Parent Involvement and Communication

Display positive child management skills
by considering alternatives and by having consistent and reasonable expectations for your child’s behavior based on their developmental stage.

Provide an environment for your child that is safe, nurturing, stimulating and compatible with your child’s stage of development and temperament.

Engage in a Partnership with Teachers

Share on-going, pertinent information with your child’s teachers so your child’s needs can be addressed.

Support the classroom daily routine and meet program expectations for drop off and pick up times.

Learn about your child’s school activities through reviewing your child’s work and classroom displays, reading parent notices, curriculum materials and program newsletters.

Acknowledge the effects of stress at home on your child’s behavior and keep program staff informed so they can support you and your child through difficult and/or challenging times.

Participate in scheduled parent/teacher
conferences and parent or parent/child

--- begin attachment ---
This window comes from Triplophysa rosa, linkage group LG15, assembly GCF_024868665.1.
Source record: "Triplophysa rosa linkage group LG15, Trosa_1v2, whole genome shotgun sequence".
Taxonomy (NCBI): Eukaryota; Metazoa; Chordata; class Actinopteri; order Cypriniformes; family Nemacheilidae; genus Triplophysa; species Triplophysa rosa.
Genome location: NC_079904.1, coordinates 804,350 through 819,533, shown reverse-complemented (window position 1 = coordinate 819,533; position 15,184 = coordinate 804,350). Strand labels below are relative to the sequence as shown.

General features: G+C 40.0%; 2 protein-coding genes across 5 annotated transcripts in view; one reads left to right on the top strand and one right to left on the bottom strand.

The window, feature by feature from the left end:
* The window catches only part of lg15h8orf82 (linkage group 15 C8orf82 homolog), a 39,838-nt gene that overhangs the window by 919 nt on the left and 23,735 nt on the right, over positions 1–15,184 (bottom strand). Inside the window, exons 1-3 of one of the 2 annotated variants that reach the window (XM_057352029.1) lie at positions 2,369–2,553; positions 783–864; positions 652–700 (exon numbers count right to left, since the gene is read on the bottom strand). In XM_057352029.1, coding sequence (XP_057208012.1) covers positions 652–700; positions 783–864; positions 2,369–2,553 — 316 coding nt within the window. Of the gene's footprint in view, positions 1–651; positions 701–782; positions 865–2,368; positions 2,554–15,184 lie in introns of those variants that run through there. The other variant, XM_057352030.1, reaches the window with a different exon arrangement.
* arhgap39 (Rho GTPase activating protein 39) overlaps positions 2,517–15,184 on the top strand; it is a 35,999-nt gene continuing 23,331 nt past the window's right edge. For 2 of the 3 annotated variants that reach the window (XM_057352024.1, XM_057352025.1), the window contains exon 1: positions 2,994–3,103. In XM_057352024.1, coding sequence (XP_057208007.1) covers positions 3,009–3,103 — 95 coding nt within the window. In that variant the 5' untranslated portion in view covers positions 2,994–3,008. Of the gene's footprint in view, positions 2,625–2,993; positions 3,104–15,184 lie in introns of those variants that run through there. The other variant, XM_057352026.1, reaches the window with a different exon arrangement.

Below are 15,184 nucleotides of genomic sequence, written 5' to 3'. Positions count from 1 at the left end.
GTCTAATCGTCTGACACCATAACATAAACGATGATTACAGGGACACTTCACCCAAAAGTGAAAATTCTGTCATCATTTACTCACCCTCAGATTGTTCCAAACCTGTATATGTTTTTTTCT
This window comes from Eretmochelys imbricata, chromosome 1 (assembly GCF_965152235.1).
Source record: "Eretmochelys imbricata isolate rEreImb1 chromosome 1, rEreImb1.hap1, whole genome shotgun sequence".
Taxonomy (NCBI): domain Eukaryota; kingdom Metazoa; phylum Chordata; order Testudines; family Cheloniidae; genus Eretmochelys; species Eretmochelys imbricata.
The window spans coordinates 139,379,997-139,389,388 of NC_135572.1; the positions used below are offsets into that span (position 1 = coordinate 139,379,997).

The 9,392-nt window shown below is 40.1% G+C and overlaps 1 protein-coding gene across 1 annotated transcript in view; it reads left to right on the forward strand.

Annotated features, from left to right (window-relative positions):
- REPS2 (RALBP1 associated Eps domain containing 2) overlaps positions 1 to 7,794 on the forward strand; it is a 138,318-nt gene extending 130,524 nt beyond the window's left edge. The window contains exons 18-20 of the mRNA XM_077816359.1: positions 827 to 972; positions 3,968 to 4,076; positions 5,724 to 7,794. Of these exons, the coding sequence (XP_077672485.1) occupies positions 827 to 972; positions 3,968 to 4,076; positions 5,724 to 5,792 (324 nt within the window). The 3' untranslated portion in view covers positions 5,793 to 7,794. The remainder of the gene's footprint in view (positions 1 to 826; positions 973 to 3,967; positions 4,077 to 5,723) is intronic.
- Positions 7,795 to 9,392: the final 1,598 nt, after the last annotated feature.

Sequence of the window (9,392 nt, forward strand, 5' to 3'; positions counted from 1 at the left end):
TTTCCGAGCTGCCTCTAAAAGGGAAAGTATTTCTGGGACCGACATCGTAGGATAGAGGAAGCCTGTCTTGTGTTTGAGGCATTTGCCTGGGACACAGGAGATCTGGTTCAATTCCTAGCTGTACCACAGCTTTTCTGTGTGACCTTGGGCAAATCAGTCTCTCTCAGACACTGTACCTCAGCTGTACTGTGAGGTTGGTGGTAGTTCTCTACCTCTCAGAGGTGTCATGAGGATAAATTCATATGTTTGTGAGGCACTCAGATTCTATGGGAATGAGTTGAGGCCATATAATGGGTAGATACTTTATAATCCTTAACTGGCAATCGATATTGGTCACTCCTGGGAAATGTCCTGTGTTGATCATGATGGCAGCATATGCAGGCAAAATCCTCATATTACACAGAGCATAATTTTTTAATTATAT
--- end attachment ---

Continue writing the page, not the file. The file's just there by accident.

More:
program activities.


Be aware of the various aspects of your child’s educational program and his/her strengths, successes, and needs.

Understand that normal child development results in different temperaments, interests, skills, abilities and conflicts at different stages of growth.

Share knowledge of your child and family’s culture with your child’s teachers.


Acknowledge your specific strengths as a parent.

Recognize and acknowledge the effects of your attitudes and actions upon your child’s behavior.

Take steps, when necessary, to preserve your own sense of well-being and confidence in your role as a parent.

Serve as a Resource, Facilitator and Advocate for Your Child

Contribute your insights, questions and assessment of your child’s strengths and needs to your child’s teachers.

Seek support from appropriate specialists, health and school personnel when needed to address concerns about your child’s health, well-being and development.